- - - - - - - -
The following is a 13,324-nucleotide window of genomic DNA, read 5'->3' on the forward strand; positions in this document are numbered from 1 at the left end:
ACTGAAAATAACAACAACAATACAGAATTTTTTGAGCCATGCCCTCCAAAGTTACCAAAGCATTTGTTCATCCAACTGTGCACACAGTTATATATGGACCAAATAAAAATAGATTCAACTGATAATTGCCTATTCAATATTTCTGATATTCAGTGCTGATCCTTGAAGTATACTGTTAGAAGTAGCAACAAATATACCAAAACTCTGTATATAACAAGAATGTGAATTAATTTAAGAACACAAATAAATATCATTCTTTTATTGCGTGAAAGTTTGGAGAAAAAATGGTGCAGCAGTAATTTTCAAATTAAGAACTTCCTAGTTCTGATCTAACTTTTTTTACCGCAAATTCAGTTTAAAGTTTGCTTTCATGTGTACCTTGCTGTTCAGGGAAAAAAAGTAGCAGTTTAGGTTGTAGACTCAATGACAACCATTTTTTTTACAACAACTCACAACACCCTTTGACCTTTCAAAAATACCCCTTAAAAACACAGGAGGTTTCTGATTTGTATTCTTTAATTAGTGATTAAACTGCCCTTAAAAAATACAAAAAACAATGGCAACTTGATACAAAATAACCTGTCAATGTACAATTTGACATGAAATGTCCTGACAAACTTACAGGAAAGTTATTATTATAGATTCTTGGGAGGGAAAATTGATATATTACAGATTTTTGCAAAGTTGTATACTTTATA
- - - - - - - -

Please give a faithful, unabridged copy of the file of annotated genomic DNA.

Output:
The following is a 13,324-nucleotide window of genomic DNA, read 5'->3' on the forward strand; positions in this document are numbered from 1 at the left end:
ACTGAAAATAACAACAACAATACAGAATTTTTTGAGCCATGCCCTCCAAAGTTACCAAAGCATTTGTTCATCCAACTGTGCACACAGTTATATATGGACCAAATAAAAATAGATTCAACTGATAATTGCCTATTCAATATTTCTGATATTCAGTGCTGATCCTTGAAGTATACTGTTAGAAGTAGCAACAAATATACCAAAACTCTGTATATAACAAGAATGTGAATTAATTTAAGAACACAAATAAATATCATTCTTTTATTGCGTGAAAGTTTGGAGAAAAAATGGTGCAGCAGTAATTTTCAAATTAAGAACTTCCTAGTTCTGATCTAACTTTTTTTACCGCAAATTCAGTTTAAAGTTTGCTTTCATGTGTACCTTGCTGTTCAGGGAAAAAAAGTAGCAGTTTAGGTTGTAGACTCAATGACAACCATTTTTTTTACAACAACTCACAACACCCTTTGACCTTTCAAAAATACCCCTTAAAAACACAGGAGGTTTCTGATTTGTATTCTTTAATTAGTGATTAAACTGCCCTTAAAAAATACAAAAAACAATGGCAACTTGATACAAAATAACCTGTCAATGTACAATTTGACATGAAATGTCCTGACAAACTTACAGGAAAGTTATTATTATAGATTCTTGGGAGGGAAAATTGATATATTACAGATTTTTGCAAAGTTGTATACTTTATA